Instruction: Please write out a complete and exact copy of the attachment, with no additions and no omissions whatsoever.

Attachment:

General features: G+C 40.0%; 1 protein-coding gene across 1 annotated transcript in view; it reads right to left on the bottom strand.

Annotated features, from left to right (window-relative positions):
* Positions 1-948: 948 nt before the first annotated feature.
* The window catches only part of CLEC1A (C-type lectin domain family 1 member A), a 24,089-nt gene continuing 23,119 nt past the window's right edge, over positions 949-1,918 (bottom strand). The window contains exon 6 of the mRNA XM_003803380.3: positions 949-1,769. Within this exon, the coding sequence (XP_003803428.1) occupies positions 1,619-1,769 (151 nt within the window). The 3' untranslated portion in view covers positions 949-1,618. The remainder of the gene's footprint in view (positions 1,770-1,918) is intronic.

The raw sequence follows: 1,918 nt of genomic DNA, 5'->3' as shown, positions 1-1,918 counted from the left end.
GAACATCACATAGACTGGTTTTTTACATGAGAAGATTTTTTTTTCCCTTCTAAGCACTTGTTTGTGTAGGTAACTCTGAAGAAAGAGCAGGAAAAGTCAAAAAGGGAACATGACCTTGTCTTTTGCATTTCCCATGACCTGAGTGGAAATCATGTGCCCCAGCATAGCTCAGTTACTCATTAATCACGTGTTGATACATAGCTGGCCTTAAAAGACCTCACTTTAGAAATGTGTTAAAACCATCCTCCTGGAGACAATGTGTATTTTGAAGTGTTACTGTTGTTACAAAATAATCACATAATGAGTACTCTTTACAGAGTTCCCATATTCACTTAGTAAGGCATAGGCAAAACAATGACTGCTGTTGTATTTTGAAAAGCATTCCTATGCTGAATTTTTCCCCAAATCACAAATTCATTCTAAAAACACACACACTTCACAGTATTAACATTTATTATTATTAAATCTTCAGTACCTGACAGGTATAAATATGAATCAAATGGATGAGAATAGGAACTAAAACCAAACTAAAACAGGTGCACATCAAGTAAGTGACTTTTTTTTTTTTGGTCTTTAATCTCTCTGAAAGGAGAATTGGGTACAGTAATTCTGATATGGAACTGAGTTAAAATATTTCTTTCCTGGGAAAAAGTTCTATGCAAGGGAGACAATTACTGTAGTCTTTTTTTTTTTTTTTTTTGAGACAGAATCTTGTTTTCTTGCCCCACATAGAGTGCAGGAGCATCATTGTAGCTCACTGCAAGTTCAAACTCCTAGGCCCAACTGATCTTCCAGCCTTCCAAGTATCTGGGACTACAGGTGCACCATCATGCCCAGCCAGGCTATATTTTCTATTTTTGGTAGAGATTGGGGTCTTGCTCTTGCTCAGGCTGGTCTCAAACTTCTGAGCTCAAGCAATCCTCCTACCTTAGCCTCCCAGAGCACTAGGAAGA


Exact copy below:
General features: G+C 40.0%; 1 protein-coding gene across 1 annotated transcript in view; it reads right to left on the bottom strand.

Annotated features, from left to right (window-relative positions):
* Positions 1-948: 948 nt before the first annotated feature.
* The window catches only part of CLEC1A (C-type lectin domain family 1 member A), a 24,089-nt gene continuing 23,119 nt past the window's right edge, over positions 949-1,918 (bottom strand). The window contains exon 6 of the mRNA XM_003803380.3: positions 949-1,769. Within this exon, the coding sequence (XP_003803428.1) occupies positions 1,619-1,769 (151 nt within the window). The 3' untranslated portion in view covers positions 949-1,618. The remainder of the gene's footprint in view (positions 1,770-1,918) is intronic.

The raw sequence follows: 1,918 nt of genomic DNA, 5'->3' as shown, positions 1-1,918 counted from the left end.
GAACATCACATAGACTGGTTTTTTACATGAGAAGATTTTTTTTTCCCTTCTAAGCACTTGTTTGTGTAGGTAACTCTGAAGAAAGAGCAGGAAAAGTCAAAAAGGGAACATGACCTTGTCTTTTGCATTTCCCATGACCTGAGTGGAAATCATGTGCCCCAGCATAGCTCAGTTACTCATTAATCACGTGTTGATACATAGCTGGCCTTAAAAGACCTCACTTTAGAAATGTGTTAAAACCATCCTCCTGGAGACAATGTGTATTTTGAAGTGTTACTGTTGTTACAAAATAATCACATAATGAGTACTCTTTACAGAGTTCCCATATTCACTTAGTAAGGCATAGGCAAAACAATGACTGCTGTTGTATTTTGAAAAGCATTCCTATGCTGAATTTTTCCCCAAATCACAAATTCATTCTAAAAACACACACACTTCACAGTATTAACATTTATTATTATTAAATCTTCAGTACCTGACAGGTATAAATATGAATCAAATGGATGAGAATAGGAACTAAAACCAAACTAAAACAGGTGCACATCAAGTAAGTGACTTTTTTTTTTTTGGTCTTTAATCTCTCTGAAAGGAGAATTGGGTACAGTAATTCTGATATGGAACTGAGTTAAAATATTTCTTTCCTGGGAAAAAGTTCTATGCAAGGGAGACAATTACTGTAGTCTTTTTTTTTTTTTTTTTTGAGACAGAATCTTGTTTTCTTGCCCCACATAGAGTGCAGGAGCATCATTGTAGCTCACTGCAAGTTCAAACTCCTAGGCCCAACTGATCTTCCAGCCTTCCAAGTATCTGGGACTACAGGTGCACCATCATGCCCAGCCAGGCTATATTTTCTATTTTTGGTAGAGATTGGGGTCTTGCTCTTGCTCAGGCTGGTCTCAAACTTCTGAGCTCAAGCAATCCTCCTACCTTAGCCTCCCAGAGCACTAGGAAGA